Ron Joyce (left) with co-founder Tim Horton.
The name Ron Joyce may not be as immediately recognizable Alfred Peet or the growing-more-sullied-by-the-minute Howard Schultz, at least on the south side of the Canadian border, but it plays no less a role in the popularity of coffee in North America. Starting as the first franchisee working alongside co-founder and NHL hockey player Tim Horton—whom, as per a note from our website’s founders, “could get it“—Joyce started with a single shop in 1964, “[knowing] ‘zero’ about making doughnuts when he went in for his first shift,” quoth the CBC.
10 years later, after Horton’s death in a car crash, Joyce took over full ownership of the business, building it into the billion-dollar global brand it is today. There are currently over 4,500 locations worldwide, not including the scheduled 1,500 new storefronts planned to open in China over the next decade.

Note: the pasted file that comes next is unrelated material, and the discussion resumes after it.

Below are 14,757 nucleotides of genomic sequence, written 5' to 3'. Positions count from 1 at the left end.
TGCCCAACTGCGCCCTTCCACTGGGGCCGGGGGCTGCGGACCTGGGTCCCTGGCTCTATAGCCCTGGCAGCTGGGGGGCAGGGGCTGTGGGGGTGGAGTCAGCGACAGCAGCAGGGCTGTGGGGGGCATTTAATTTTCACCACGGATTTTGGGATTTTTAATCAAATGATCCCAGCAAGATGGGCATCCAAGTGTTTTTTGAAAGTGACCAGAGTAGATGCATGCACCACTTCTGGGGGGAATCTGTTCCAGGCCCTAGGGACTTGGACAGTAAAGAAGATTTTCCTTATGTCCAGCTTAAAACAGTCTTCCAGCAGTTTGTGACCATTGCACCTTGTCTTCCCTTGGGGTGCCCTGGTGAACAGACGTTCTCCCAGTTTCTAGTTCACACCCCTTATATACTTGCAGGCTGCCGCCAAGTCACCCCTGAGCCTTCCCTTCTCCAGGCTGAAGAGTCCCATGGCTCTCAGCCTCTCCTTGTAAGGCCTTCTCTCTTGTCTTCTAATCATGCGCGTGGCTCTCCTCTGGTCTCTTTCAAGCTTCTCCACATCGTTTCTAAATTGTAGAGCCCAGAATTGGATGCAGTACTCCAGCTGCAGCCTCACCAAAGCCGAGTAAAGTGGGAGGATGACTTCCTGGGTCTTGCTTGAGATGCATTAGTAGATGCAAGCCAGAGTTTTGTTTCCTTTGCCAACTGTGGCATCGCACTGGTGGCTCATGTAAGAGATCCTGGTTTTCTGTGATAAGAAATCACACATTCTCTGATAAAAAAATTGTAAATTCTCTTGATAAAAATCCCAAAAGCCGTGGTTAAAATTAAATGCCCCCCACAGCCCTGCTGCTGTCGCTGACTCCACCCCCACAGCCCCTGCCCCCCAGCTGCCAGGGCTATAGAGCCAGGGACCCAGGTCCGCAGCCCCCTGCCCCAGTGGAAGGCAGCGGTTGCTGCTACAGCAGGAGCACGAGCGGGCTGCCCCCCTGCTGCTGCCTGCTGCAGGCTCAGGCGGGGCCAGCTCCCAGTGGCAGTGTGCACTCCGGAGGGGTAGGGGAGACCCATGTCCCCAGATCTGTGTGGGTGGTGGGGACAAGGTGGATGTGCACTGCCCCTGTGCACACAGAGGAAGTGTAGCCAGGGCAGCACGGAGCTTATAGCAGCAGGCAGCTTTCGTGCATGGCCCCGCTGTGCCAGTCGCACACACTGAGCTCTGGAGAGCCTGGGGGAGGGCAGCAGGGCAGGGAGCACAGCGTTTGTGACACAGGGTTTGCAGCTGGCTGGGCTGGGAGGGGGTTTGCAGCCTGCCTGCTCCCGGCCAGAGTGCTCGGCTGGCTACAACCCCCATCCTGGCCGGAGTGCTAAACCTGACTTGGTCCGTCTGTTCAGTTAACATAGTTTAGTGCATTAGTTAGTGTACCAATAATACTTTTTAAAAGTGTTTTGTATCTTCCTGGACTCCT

Robert Thompson, the co-author of Joyce’s autobiography tells of the indispensable role Joyce played in creating the Tim Hortons brand:
We probably won’t see that kind of invention — somebody just create something that has such broad appeal across Canada that’s so instantaneously relatable to the Canadian experience. We just don’t see that now, and we probably won’t see it again. And so in that regard, he’s a legend.
In a statement released by the family, Joyce is said to have passed on peacefully in his Burlington, Ontario home surrounded by loved ones.
Top image via Tim Hortons